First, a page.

I’m no different, even though I’m a cookbook author with 10 books (soon-to-be 11!!) to my credit. Making dinner every night can be challenging.
Fortunately, Farmers’ Markets are now offering all kinds of fresh vegetables and fruits. Cooking is a pleasure. So we invited Dr. Lilian Cheung, a nutritionist from the Harvard School of Public Health, to a Farmer’s Market and were inspired. Using the HSPH Food Pyramid and the newly designed USDA Plate (http://www.usdaplate.com), we brainstormed and came up with all kinds of quick, healthy Asian dishes.
Go to the Recipe section for
Fragrant and delicious, cinnamon is a fantastic spice to use in quick and easy desserts.
It’s great in a rub for roasted, pan-seared or barbecued meats, sea foods, and vegetables.
And according to research, approved by the American Diabetic Association, cinnamon can help the body metabolize sugar so it increases insulin production and helps lower cholesterol.
A good fire, a fresh vegetable, some garlic and you have most of the makings for a great vegetable stir-fry. This is one of my basic recipes that I use with all fresh vegetables including broccolini, but you could substitute any vegetable from baby cabbage hearts, green beans, snow peas, zucchini to spinach. Just adjust the cooking time accordingly. I cook a bunch and serve it with grilled seafood, chicken, or meat and some rice for an easy dinner. Make a bunch and reheat it, eat it at room temperature, or add it to soups and stews.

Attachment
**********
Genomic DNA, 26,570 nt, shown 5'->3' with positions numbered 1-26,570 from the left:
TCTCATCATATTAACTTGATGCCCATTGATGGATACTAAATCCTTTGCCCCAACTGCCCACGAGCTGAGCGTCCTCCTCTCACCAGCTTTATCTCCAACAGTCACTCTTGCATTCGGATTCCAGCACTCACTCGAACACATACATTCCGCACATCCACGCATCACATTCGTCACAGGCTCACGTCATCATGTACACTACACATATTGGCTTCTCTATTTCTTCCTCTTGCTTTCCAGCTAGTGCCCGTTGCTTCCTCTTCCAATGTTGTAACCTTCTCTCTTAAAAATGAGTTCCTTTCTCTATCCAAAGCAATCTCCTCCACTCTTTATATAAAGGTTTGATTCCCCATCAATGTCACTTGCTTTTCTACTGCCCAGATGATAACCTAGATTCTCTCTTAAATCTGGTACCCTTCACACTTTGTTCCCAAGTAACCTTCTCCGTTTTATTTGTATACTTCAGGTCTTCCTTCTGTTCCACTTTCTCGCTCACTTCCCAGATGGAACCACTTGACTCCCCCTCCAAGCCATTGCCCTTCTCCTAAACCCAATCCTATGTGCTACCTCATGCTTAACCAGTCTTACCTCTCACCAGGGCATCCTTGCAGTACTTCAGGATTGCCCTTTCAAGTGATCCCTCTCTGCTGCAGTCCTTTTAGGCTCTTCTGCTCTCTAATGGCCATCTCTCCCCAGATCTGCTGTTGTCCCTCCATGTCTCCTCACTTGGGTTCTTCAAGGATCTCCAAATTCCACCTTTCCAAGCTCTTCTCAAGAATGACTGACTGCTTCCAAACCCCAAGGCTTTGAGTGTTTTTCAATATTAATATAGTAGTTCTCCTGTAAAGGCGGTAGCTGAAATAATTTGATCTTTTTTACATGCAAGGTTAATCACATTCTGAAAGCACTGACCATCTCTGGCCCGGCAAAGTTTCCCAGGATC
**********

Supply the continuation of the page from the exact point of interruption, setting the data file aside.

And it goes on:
Would you expect cafeteria food to be even more delicious and healthier than your Mom’s?
Bon Appetit Management, an on-site restaurant company that prepares food for 400 locations, including the University of San Francisco, MIT, the Getty Museum, and Yahoo!, makes food from scratch using local ingredients. Their commitment to sustainability, health, and reducing the carbon footprint is remarkable. We need more companies like Bon Appetit who are doing a stellar job and trying to make a difference. Watch the video and drool.
I first met Fedele Bauccio, Bon Appetit’s co-founder, at “Cooking for Solutions”, an extraordinary annual event at the Monterey Bay Aquarium (Bon Appetit is a primary sponsor). Award-winning baker, chef, and cookbook author Jim Dodge, who is Bon Appetit’s Director of Special Events, is one of the main organizers. The gathering, which is now in its ninth year, brings together celebrity chefs, renowned wineries (Benziger, Chappellet, and Sanford wineries), press, and the general public. The two-day event of non-stop information panels, cooking demonstrations, and signature gala celebration is devoted to raising awareness and discovering how to protect the health of the soil, water, and ocean wildlife. And it’s FUN!!!
Asian pears, also called Chinese pears or pear apples, are firm, crunchy, and surprisingly juicy. When my body felt dry and my throat was scratchy, Dr. Zhu, my Chinese doctor, prescribed some “Steamed Pears with Honey and Jujubes” (dried red dates). Once steamed, the pears become tender and the resulting broth is soothing and not overly sweet. (It’s a great winter dessert!) You can also use Bosc pears and if jujubes are unavailable, you can substitute candied ginger or prepare simply with honey and cinnamon stick. When I am feeling indulgent, I add a scoop of vanilla ice cream. BTW, they are also delicious at room temperature or cold. And you can reheat them in the microwave.
I strongly believe that Traditional Chinese Medicine is very effective in helping with many conditions, including preventing colds and the flu, jet lag, and insomnia, and it is not uncommon for doctors to recommend Chinese herbs. In our last video I visited my Chinese doctor (“R U Yin or Yang” video). Dr. Chun Han Zhu gave me an herbal “prescription” for a soup, so my next stop is Boston’s Chinatown where I visit my favorite herbal shop.